Iranian policewoman (L) warns a young woman about her clothing and hair during
a crackdown to enforce Islamic dress code in Tehran 22 April 2007. Iran has
issued more than a thousand warnings and arrested dozens in a new drive aimed
at forcing women whose dress is deemed inappropriate to adhere to Islamic dress
rules, officials said today. The nationwide drive -- an annual pre-summer
crackdown given greater prominence this year -- is aimed primarily at women
whose coats are seen as too tight, trousers excessively short or hejabs
(headscarves) overly loose. (AFP/-)
Pakistani Muslim Women, Living In India for 24 Years, Get Indian Citizenship;
Thank PM Modi
between UN Women and Women Parliamentary Caucus Signed For Legislation to End
Child Marriages in Khyber Pakhtunkhwa
in the Middle East: Bangladeshi Domestic Workers Recall Ramadan Abroad
Clash over Hijab at Tehran University
Woman Placed Under Investigation on Terrorism Charges: Report
by New Age Islam News Bureau
in M’sia Reprimanded For Wearing ‘Inappropriate Clothing’ During Ramadan
holy month of Ramadan started last Sunday (May 5). Since then, 39 women have
been reprimanded for “dressing inappropriately” according to several agencies.
Kelantan’s Islamic Affairs and Religious Department (JAHEAIK), Kota Baru
Municipal Council (MPKB), state Welfare Department and the Malaysian police
conducted an operation on May 13 reprimanding women for wearing “inappropriate
clothing” and “sexy attire” in public.
women who were singled out were then instructed to attend counselling sessions
and warned not to repeat their clothing mistake, according to a report by the
to the sartorial notice, the Sisters in Islam (SIS) released a statement
saying, “Not only does this practice humiliate and degrade the value of women,
but the compulsive need to control what women wear also implies that she is
mentally, physically and spiritually defective and a danger to the moral order
the Sisters in Islam argued that the JAHEAIK is biased against women. The SIS
questioned why men who failed to maintain their modesty by lowering their gaze
were not reprimanded by the JAHEAIK.
discrimination unfairly suggests that women are exclusively to be blamed for
social and moral ills within the community.”
Sisters in Islam also condemned the widespread shaming of women on social media
for their clothing choices. Netizens have criticised Malay Muslim female celebrities
and politicians for dressing inappropriately or for not wearing the tudung.
rights activist Ivy Josiah added that policing women’s choice of clothing is an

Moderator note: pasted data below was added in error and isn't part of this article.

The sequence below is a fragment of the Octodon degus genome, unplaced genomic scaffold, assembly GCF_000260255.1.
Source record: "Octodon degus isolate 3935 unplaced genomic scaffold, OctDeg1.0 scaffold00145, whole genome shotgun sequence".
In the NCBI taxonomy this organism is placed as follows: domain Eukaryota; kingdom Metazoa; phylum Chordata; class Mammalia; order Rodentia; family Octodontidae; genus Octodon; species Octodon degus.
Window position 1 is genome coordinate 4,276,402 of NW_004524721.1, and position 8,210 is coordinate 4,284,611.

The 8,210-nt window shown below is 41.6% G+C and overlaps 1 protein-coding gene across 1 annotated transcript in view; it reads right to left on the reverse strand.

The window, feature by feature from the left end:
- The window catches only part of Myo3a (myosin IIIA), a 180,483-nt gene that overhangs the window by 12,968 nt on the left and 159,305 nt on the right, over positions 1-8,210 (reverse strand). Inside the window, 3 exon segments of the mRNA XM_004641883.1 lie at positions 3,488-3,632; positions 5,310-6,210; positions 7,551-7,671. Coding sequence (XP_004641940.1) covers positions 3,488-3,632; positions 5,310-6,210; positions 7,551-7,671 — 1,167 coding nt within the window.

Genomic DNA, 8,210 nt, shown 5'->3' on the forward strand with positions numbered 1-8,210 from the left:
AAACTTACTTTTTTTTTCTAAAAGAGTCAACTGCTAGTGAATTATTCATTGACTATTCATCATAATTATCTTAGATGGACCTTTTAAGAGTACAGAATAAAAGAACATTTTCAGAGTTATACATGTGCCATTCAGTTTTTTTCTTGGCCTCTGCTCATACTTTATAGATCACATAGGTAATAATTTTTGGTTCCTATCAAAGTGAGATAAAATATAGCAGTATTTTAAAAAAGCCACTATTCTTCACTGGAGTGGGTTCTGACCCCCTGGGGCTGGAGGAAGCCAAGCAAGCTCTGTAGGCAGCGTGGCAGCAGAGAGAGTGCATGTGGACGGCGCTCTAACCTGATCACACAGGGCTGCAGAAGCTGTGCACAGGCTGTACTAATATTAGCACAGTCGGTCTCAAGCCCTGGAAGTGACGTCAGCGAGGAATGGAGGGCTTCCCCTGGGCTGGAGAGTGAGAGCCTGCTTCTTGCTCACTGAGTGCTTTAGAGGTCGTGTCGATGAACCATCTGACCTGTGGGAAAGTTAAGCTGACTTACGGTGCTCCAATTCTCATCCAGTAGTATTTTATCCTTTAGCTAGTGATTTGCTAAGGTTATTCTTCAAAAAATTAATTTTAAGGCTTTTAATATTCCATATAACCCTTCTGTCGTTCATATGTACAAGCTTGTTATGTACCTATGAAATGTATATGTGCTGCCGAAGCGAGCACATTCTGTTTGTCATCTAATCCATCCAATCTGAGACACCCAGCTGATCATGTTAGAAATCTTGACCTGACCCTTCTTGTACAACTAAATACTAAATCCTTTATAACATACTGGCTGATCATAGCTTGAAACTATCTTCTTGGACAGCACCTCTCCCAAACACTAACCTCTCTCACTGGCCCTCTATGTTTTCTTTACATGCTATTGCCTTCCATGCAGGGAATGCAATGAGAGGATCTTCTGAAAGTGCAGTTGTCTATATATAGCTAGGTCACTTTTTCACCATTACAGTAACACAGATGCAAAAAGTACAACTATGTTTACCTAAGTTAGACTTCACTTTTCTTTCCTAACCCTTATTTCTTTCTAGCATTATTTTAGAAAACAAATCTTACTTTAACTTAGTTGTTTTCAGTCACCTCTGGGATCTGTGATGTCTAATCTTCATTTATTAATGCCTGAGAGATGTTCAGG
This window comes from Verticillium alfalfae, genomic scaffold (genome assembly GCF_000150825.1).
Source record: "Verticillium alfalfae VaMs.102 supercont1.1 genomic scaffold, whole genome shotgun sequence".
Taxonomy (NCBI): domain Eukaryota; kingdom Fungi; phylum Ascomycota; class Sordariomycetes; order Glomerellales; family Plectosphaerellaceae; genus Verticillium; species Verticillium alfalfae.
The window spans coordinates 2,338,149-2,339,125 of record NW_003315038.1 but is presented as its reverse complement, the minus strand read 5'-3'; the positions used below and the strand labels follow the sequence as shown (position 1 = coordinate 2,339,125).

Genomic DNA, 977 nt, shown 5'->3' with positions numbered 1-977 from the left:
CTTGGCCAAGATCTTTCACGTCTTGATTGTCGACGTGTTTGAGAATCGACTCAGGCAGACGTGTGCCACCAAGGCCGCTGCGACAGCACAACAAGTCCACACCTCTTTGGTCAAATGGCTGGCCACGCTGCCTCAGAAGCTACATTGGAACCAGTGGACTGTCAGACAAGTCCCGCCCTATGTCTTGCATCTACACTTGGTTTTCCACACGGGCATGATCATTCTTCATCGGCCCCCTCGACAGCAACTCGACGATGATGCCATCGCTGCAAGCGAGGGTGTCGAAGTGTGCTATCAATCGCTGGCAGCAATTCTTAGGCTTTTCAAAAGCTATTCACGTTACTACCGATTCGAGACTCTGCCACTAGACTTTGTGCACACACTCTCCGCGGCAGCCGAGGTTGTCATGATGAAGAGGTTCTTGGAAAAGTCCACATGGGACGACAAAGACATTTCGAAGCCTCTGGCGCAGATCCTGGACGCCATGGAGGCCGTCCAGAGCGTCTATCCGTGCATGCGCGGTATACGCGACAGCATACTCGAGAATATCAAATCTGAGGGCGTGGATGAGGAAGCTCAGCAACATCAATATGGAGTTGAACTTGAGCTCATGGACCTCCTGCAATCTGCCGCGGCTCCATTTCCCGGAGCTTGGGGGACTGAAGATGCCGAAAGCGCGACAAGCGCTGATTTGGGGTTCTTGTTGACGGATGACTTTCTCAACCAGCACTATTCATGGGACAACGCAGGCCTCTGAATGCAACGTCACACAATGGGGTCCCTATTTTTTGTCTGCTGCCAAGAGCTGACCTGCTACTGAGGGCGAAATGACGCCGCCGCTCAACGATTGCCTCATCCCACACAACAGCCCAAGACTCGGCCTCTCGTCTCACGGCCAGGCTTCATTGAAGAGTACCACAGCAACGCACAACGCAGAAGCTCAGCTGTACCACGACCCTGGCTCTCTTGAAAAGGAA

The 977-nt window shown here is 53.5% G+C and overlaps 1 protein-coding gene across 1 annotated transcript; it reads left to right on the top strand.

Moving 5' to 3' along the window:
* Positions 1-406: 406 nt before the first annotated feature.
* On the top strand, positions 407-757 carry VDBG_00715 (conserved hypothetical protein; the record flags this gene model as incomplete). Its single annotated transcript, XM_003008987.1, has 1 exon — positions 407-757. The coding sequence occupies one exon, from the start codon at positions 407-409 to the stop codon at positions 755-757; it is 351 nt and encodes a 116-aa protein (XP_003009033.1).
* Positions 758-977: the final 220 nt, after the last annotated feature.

“unnecessary obsession” that derails from the more important work of fighting
and preventing violence against women and children.
in Islam communications manager Majidah Hashim stated that “In a country that
embraces modernity like Malaysia, it is the responsibility of the government to
ensure that the rights of all its citizens to justice, equality, freedom and
dignity be upheld at all times and not be trampled by states’ overzealousness
in policing what women choose to wear.”/TISG
24 years of struggle, Nida and Mahrukh Naseem, born in Pakistan's Karachi and
living in India since 1995, were finally granted Indian citizenship on March
23, 2019. The two women - Nida and Mahrukh Naseem - on Tuesday thanked Prime
Minister Narendra Modi for granting them Indian citizenship and said they will
never forget the date.
want to thank PM Modi. When we went to the PMO, the people heard us and asked
us to go back home and that it was now their responsibility to get them Indian
citizenship," Nida Naseem said.
and Mahrukh Naseem's parents got married in 1989. Mahrukh was born in 1991 and
Nida was born in 1995. Their father is an Indian citizen, while their mother
was a Pakistani citizen. Their mother was granted Indian citizenship in 2007.
However, the two women, who have been living in India for the last 24 years,
continued to face problems.
father, Naseem Akhtar, made a number of appeals and sent applications for 24
years but did not get any help. When PM Modi opened a 'mini PMO' in Varanasi
after winning the Lok Sabha seat in 2014, Naseem Akhtar appealed there for
2019, the government finally announced that the two women will be granted
Indian citizenship. Both the sisters have thanked PM Narendra Modi for his
to a media channel, Mahrukh Naseem said, "Since my mother was a Pakistani,
we faced issues related to our nationality. PM Modi won from Varanasi and he